# At which direction do you apply thrust to perform an inclination change maneuver?

Assume that the vehicle is already at the orbital node. No combined plane changes are included.

At which direction is the thrust applied to do an inclination change maneuver?

So far, Google hasn't given me any useful answers. Some of the answers say to fire the thrust perpendicular to the velocity vector at the initial orbit to do a simple inclination change maneuver and some say to fire it tangentially which I could guess is related to the combined plane change maneuver.

• Intuitively, firing thrusters in the direction you're already moving (tangential to velocity) won't make you move in a different direction, which is the goal of an inclination change maneuver. Feb 12 at 20:09
• Some intuition for why a normal burn is what you want: consider two extremely low ordbits. Like, 20 cm above the ground. Notice that you don't really need orbital velocity now, you can just put some wheels on the ground and roll on these at any speed. The orbits have become two intersecting earth-rounding roads, and your spaceship is a car switching between them. How do you do that? Well, by turning the steering wheel. What does that accomplish? Well, it imposes a force perpendicular to the moving direction. Feb 13 at 8:07
• If you want to change your inclination by a lot, you indeed start off by firing prograde (tangentially) to raise your apoapsis somewhere near the Hill sphere (a very expensive maneuver), wait till apoapsis where you're crawling at a couple m/s, apply the normal burn to change the inclination for next to no cost, then burn retrograde at perigee to circularize the orbit again. Very expensive but still less than turning the orbit 90 degrees at LEO.
– SF.
Feb 14 at 14:14

## 2 Answers

To change an orbit's inclination, you need to apply thrust in the normal/anti-normal direction. The normal/anti-normal direction are some of the 6 main directions you can change your velocity.

There are the 6 main directions:

• Prograde
• Retrograde
• Normal
• Anti-normal
• Radial
• Anti-radial

This description from the answer you saw online is correct.

Fire the thrust perpendicular to the velocity vector at the initial orbit to do a simple inclination change maneuver

However somebody who is unfamiliar with some of the terms might find it a bit confusing. To try to make it clearer, I drew this picture below in paint.net depicting all the 6 main directions to change your velocity. The purple arrows are the normal/anti-normal direction. Changing the velocity in one of those 2 directions will change the inclination.

To visual it better, I drew this image below depicting different orbits with varies inclinations. The more the velocity changes in the normal/anti-normal direction, the more inclined the orbit will be. (I know my drawing skills aren't great, but I hope the images can help you understand it).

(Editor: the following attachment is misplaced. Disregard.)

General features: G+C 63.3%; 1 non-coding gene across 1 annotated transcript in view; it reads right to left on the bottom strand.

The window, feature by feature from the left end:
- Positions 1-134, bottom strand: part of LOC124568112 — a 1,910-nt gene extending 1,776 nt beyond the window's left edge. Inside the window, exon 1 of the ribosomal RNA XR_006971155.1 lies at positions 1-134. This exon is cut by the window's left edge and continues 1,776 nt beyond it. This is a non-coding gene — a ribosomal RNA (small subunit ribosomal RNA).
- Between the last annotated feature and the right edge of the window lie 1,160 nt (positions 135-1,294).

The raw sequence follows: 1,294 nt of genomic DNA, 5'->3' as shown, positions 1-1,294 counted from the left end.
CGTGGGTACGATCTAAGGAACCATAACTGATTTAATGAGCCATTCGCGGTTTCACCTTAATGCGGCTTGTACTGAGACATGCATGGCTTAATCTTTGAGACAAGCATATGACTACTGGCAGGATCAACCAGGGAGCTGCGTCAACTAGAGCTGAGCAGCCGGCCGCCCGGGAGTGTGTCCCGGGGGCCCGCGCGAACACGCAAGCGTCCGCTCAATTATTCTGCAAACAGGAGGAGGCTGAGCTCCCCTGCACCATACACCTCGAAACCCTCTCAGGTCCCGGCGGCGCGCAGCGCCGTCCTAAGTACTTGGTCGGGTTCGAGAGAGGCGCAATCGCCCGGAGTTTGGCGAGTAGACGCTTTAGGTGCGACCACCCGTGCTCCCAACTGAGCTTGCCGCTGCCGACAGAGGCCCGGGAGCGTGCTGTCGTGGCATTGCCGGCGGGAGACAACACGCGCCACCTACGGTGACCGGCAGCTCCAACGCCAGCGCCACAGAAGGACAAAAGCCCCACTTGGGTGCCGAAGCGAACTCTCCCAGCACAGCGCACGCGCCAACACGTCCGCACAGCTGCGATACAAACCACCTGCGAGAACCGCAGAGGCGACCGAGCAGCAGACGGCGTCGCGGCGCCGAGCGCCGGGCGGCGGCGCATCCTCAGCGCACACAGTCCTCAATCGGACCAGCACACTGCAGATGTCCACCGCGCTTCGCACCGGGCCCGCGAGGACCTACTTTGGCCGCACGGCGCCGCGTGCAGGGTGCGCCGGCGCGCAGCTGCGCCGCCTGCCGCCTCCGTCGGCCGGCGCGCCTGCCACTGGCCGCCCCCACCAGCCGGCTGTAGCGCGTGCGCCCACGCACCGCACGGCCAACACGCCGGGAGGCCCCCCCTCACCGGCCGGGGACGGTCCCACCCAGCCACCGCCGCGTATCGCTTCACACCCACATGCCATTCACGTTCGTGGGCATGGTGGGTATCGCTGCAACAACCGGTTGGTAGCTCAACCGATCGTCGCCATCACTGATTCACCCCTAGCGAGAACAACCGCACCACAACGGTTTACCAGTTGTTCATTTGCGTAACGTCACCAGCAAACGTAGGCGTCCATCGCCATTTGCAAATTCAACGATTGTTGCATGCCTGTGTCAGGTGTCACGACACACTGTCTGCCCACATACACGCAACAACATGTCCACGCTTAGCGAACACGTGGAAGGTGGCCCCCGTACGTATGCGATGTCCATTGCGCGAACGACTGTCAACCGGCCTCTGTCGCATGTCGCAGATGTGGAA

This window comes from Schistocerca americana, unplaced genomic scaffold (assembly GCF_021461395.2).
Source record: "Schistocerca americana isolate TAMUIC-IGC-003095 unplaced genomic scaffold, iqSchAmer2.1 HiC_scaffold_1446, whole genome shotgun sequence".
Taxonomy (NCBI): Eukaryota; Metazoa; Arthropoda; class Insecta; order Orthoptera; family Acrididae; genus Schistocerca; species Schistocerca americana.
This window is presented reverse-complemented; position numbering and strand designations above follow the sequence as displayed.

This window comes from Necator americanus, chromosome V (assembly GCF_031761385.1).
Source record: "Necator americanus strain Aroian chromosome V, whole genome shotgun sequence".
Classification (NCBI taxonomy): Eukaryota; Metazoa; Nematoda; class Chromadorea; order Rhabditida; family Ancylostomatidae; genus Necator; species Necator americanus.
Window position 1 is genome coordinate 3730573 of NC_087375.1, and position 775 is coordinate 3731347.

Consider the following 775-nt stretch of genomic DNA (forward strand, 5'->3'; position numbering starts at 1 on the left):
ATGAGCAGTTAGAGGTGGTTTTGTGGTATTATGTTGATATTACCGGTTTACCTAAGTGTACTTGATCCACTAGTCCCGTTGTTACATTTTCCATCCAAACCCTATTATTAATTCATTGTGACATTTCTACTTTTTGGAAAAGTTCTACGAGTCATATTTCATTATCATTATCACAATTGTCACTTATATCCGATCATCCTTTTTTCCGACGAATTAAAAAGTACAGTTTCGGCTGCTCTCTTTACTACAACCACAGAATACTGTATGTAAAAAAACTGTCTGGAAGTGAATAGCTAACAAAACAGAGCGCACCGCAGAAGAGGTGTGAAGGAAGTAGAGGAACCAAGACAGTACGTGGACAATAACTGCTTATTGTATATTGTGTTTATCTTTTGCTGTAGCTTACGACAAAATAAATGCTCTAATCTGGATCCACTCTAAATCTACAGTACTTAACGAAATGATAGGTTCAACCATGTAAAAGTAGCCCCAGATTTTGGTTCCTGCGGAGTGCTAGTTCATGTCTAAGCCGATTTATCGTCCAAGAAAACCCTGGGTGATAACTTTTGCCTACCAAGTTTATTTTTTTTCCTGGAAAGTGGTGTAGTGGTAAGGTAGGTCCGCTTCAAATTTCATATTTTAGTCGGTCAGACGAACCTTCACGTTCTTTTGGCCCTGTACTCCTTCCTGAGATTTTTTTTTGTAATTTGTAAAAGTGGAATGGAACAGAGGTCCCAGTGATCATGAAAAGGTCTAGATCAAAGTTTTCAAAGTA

Further reading

• Orbital Normal follows the right-hand rule for rotations: curl your fingers (on your right hand) in the direction of the orbit, and your thumb will point to Normal. Feb 13 at 2:27
• No worries. I'll delete the previous comment just to make sure nobody thinks the images are still backwards. Your orbits are all retrograde from a north-is-up perspective (assuming that's earth) but that shouldn't be too confusing. It might be worth including something about the right-hand rule in the answer since "which way is normal" is a pretty common issue. Feb 13 at 15:19
• For an impulsive burn, you need a mix of normal/anti-normal and retrograde to keep the orbit from changing shape, because a pure normal/anti-normal burn relative to your current orbit is partially prograde to your destination orbit. As the burn duration gets longer, the burn gets closer to pure normal/anti-normal, but that's relative to your current orbit, not your start or end orbit.
– Mark
Feb 14 at 0:12
• Yeah, basically, you burn along the difference vector between your initial velocity and your new orbit's velocity. Burning normal or anti-normal to your orbital plane will get you there but will spend more delta-v, up to about 57% more in the bonkers situation where you're trying to do a 180° plane change. Feb 14 at 13:13

Comment with a drawing, illustrating points made by previous comments:

Green is current orbit

Red is the new, desired orbit

Orange orbit has the same inclination as the desired orbit, but higher apogee

"a" is desired inclination change

"b" is optimum thrust direction

Blue vector is the thrust vector to achieve red orbit inclination "a" without affecting scalar velocity or apoapsis

Purple vector is the thrust vector at right angle to the green orbit needed to achieve desired new orbital inclination "a". However, it also changes scalar velocity so it will raise apoapsis above that for the red orbit. Higher orbit from purple thrust is illustrated in orange.

Since Red-Blue-Green is an isosceles triangle, b=1/2(180*-a)

This description assumes the usual disclaimer used for Hohmann transfers: the thrust is applied as an instantaneous impulse. In reality, the thrust duration for a large inclination change would be a significant portion of the launch burn and occupy a significant orbital phase angle. This would necessitate changing thrust angle and graded (not instantaneous) course changes. Rocket science, in other words.